Zug's August 23 article in Slate, "Two year old 'Baby Veronica' was ripped from the only home's she ever known. The court made the right decision"* is a welcome change from the media blizzard chastising the South Carolina Court. The popular refrains "ripped from the only family she has ever known and "what about the best interests of the child"? repeated endlessly in this and similar cases are simply wrong.
The essential facts of the case are simple. Veronica's natural mother consented to her adoption. Brown, a Cherokee Indian, contested the adoption based on the federal Indian Child Welfare Act (ICWA). This 1978 law is designed to keep Native American children within their community if possible. It was passed in reaction to horrific acts of forcible removal of native American children, about a quarter of all such children, for adoption by white families. As well as devastating the Indian community, this practice did untold damage to these children. In Australia, tens of thousands of aboriginal children were forceably removed from their single mothers to be adopted and raised by white families for a century, a practice that only came to an end in the 1970s. Australia has formally apologized.
When the South Carolina Court held last month that the ICWA required that Veronica be returned to her father, the media reacted--as it always does in cases like this--with biased coverage trumpeting this message: Let the almost always white, almost always better off family keep the child, "the only family this child has ever known." It happened in 1993 in the Baby Jessica/Anna Schmidt case in Michigan and Iowa; it happened in 1995 case in the Baby Richard case in Illinois; it happened in 2007 in the Anna Mae He case in Tennessee; in happened in 2010 in Ohio in the Grayson Vaughn (Wyrembek) case. All of the above children were returned to their true families of origin, but at the time, only a few sane voices broke through the din, as does Professor Zug in Slate.
Melanie and Matt Capobianco's were not the only family Veronica had ever known. She knew her mother for nine months before her birth, and recent research has given credence to the strength of that bond. She was connected with her Indian ancestors when her father's sperm met her mother's egg. Absent proof of abuse or neglect, child welfare experts--the Child Welfare League of America, the National Coalition for Child Protection Reform--social worker and adoptive mother L. Anne Babb agree that a child does best raised by his natural family. The children in the Baby Richard and Baby Jessica cases, for example, have grown up and done fine; Anna Mae He is still a youngster and returned to China with her family; the Wyrembek boy is still a boy. Anna Schmidt/Jessica DeBoer was the same age as Veronica, while the other were older when they were returned to their fathers and real families.
If the South Carolina Court had ruled in favor of the Capobianco's, it would have legalized kidnapping. Keep a kid long enough, and he's yours. In sum, the South Carolina Court did the right thing, not only legally, but humanely. To prevent this travesty in the future, adoption practitioners need only follow the law.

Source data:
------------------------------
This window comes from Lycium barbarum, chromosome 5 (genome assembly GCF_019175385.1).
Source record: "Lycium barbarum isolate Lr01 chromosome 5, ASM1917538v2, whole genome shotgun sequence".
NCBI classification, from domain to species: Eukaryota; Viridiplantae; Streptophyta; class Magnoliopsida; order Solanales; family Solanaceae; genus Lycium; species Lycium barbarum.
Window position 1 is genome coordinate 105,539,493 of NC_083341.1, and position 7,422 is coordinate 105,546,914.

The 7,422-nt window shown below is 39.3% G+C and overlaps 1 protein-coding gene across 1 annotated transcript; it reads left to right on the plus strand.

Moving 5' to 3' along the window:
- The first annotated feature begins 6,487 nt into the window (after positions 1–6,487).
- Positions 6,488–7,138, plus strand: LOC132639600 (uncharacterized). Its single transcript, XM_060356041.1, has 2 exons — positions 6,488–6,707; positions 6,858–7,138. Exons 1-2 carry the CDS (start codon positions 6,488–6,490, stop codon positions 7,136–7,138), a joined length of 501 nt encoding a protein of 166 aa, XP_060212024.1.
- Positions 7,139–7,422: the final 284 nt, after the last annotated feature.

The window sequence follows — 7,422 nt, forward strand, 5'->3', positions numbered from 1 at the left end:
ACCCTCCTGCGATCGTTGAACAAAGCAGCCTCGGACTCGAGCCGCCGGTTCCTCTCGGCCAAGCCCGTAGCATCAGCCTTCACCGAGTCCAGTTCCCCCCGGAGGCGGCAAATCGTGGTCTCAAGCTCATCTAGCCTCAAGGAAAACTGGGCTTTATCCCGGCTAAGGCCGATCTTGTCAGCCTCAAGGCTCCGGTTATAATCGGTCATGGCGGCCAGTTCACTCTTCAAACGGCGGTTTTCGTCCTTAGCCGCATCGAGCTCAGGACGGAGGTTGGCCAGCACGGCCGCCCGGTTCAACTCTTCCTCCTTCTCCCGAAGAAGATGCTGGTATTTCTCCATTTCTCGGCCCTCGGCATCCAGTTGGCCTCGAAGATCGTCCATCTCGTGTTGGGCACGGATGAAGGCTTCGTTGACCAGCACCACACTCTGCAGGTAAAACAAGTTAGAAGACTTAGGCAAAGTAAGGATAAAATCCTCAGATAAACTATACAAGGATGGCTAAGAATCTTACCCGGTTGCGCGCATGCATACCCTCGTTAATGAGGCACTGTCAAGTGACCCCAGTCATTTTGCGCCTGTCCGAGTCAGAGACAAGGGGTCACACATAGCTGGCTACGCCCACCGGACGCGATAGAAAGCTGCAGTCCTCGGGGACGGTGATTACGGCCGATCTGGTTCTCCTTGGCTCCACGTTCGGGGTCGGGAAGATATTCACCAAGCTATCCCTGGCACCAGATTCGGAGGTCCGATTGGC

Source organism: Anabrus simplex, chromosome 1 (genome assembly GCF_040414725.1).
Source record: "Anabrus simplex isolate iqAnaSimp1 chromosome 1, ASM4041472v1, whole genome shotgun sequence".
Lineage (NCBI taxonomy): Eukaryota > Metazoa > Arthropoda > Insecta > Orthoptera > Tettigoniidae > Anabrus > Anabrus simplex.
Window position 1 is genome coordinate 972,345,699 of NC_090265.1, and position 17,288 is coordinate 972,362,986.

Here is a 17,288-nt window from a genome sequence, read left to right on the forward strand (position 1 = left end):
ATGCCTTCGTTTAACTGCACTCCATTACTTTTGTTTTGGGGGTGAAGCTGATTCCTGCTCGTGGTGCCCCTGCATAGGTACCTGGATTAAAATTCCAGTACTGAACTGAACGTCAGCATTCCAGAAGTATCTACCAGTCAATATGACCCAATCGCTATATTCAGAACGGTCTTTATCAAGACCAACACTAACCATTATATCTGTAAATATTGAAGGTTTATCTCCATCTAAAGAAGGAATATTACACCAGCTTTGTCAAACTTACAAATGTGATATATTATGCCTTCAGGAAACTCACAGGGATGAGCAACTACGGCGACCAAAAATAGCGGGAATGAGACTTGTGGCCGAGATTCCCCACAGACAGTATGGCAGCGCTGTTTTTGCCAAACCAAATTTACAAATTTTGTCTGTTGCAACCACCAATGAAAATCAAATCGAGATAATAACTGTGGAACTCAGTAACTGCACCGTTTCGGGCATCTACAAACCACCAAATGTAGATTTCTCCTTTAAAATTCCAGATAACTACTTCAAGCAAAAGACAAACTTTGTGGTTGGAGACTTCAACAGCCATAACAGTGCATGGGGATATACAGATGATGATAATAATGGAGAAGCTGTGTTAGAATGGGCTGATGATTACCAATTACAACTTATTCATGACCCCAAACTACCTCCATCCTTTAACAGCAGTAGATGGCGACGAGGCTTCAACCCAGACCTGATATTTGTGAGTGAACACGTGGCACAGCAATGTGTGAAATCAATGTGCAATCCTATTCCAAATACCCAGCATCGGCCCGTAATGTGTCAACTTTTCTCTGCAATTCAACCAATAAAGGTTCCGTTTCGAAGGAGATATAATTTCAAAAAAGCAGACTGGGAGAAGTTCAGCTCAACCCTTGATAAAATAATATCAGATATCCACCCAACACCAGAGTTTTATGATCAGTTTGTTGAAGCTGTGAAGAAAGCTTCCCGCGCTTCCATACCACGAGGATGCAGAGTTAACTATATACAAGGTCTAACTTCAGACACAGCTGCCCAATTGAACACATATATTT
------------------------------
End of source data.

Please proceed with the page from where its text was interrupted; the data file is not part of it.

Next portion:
*Doing What's Best for the Tribe: Two year old 'Baby Veronica' was ripped from the only home she's known. The court made the right decision.
Baby Girl, a minor under the age of fourteen year v. Birth Father, and the Cherokee Nation
**For more on pre-ICWA practices, The Lost Child starring Mercedes Ruehl is a compelling story about an Indian woman, stolen from her native American family and adopted by a white couple, who returns to her true family. It's based on a true story. Coincidentally, Ruehl is a first mother.
Rabbit-Proof Fence is an amazing movie about the resiliency of children taken by force from their aboriginal mothers but who find their way home. Highly highly recommended. Kenneth Branagh plays the Australian bad guy. Have tissues ready.
And the book: Following an Australian government edict in 1931, black aboriginal children and children of mixed marriages were gathered up and taken to settlements to be institutionally assimilated. In Rabbit-Proof Fence, award-wining author Doris Pilkington traces the story of her mother, Molly, one of three young girls uprooted from their community in Southwestern Australia and taken to the Moore River Native Settlement. There, Molly and her relatives Gracie and Daisy were forbidden to speak their native language, forced to abandon their heritage, and taught to be culturally white. After regular stays in solitary confinement, the three girls planned and executed a daring escape from the grim camp. Order any by clicking on the icons.
When "best interests" of the child violate reason and decency
Fathers Day 2010: Unmarried Fathers Who Fight for their Rights to be a Dad
May the Richest Parents Win--The DeBoer Case
Biological Father Wins in Court, Again; Will the Vaughns Comply?
Favorite Adoption Quotes
Destined to be seminal in the fields of ethics and adoption, Ethics in American Adoption offers numerous case studies describing what is wrong with America's adoption system, illustrating what the lack of applied ethical standards in adoption does to adoptees and those who love them, and raising many questions about what adoption facilitators are doing, who is accountable for what they are doing, and whose interests they are serving.